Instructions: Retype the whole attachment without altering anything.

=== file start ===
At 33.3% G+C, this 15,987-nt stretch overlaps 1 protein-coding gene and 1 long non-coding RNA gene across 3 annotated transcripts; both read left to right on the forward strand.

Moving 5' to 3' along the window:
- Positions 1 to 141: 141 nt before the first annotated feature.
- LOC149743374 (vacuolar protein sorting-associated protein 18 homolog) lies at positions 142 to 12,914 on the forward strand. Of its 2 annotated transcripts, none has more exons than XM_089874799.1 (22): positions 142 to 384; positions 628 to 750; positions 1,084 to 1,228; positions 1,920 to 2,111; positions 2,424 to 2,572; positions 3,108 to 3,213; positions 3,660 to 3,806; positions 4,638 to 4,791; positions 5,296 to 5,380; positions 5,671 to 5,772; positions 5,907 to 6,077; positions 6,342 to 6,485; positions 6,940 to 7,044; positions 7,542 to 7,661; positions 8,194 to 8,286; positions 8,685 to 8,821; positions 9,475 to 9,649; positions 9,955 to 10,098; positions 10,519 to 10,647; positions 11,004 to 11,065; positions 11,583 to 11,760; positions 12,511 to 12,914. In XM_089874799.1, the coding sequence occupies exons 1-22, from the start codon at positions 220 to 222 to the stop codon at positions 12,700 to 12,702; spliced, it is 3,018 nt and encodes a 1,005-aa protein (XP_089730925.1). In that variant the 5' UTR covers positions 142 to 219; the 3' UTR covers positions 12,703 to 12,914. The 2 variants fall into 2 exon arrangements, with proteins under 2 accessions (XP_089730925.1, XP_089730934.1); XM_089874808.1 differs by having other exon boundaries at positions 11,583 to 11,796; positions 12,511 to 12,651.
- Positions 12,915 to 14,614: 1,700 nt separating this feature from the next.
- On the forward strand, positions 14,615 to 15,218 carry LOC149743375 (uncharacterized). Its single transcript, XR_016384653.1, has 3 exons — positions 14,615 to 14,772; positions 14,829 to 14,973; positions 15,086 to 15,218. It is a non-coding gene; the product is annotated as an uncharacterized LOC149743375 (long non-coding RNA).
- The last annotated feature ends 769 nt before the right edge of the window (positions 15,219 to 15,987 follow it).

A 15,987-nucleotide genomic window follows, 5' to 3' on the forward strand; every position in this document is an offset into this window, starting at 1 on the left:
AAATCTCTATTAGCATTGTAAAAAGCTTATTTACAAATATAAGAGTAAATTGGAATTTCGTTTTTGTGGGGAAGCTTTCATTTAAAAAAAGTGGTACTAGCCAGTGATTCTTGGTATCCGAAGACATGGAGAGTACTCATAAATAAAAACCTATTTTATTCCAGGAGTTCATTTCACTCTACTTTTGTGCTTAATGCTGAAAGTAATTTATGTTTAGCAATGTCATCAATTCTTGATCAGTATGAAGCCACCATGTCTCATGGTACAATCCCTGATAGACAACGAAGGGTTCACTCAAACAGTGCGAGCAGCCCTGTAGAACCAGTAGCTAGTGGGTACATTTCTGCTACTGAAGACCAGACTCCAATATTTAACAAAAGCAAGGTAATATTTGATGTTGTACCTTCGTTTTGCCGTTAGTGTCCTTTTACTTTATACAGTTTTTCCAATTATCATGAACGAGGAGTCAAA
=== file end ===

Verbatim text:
At 33.3% G+C, this 15,987-nt stretch overlaps 1 protein-coding gene and 1 long non-coding RNA gene across 3 annotated transcripts; both read left to right on the forward strand.

Moving 5' to 3' along the window:
- Positions 1 to 141: 141 nt before the first annotated feature.
- LOC149743374 (vacuolar protein sorting-associated protein 18 homolog) lies at positions 142 to 12,914 on the forward strand. Of its 2 annotated transcripts, none has more exons than XM_089874799.1 (22): positions 142 to 384; positions 628 to 750; positions 1,084 to 1,228; positions 1,920 to 2,111; positions 2,424 to 2,572; positions 3,108 to 3,213; positions 3,660 to 3,806; positions 4,638 to 4,791; positions 5,296 to 5,380; positions 5,671 to 5,772; positions 5,907 to 6,077; positions 6,342 to 6,485; positions 6,940 to 7,044; positions 7,542 to 7,661; positions 8,194 to 8,286; positions 8,685 to 8,821; positions 9,475 to 9,649; positions 9,955 to 10,098; positions 10,519 to 10,647; positions 11,004 to 11,065; positions 11,583 to 11,760; positions 12,511 to 12,914. In XM_089874799.1, the coding sequence occupies exons 1-22, from the start codon at positions 220 to 222 to the stop codon at positions 12,700 to 12,702; spliced, it is 3,018 nt and encodes a 1,005-aa protein (XP_089730925.1). In that variant the 5' UTR covers positions 142 to 219; the 3' UTR covers positions 12,703 to 12,914. The 2 variants fall into 2 exon arrangements, with proteins under 2 accessions (XP_089730925.1, XP_089730934.1); XM_089874808.1 differs by having other exon boundaries at positions 11,583 to 11,796; positions 12,511 to 12,651.
- Positions 12,915 to 14,614: 1,700 nt separating this feature from the next.
- On the forward strand, positions 14,615 to 15,218 carry LOC149743375 (uncharacterized). Its single transcript, XR_016384653.1, has 3 exons — positions 14,615 to 14,772; positions 14,829 to 14,973; positions 15,086 to 15,218. It is a non-coding gene; the product is annotated as an uncharacterized LOC149743375 (long non-coding RNA).
- The last annotated feature ends 769 nt before the right edge of the window (positions 15,219 to 15,987 follow it).

A 15,987-nucleotide genomic window follows, 5' to 3' on the forward strand; every position in this document is an offset into this window, starting at 1 on the left:
AAATCTCTATTAGCATTGTAAAAAGCTTATTTACAAATATAAGAGTAAATTGGAATTTCGTTTTTGTGGGGAAGCTTTCATTTAAAAAAAGTGGTACTAGCCAGTGATTCTTGGTATCCGAAGACATGGAGAGTACTCATAAATAAAAACCTATTTTATTCCAGGAGTTCATTTCACTCTACTTTTGTGCTTAATGCTGAAAGTAATTTATGTTTAGCAATGTCATCAATTCTTGATCAGTATGAAGCCACCATGTCTCATGGTACAATCCCTGATAGACAACGAAGGGTTCACTCAAACAGTGCGAGCAGCCCTGTAGAACCAGTAGCTAGTGGGTACATTTCTGCTACTGAAGACCAGACTCCAATATTTAACAAAAGCAAGGTAATATTTGATGTTGTACCTTCGTTTTGCCGTTAGTGTCCTTTTACTTTATACAGTTTTTCCAATTATCATGAACGAGGAGTCAAA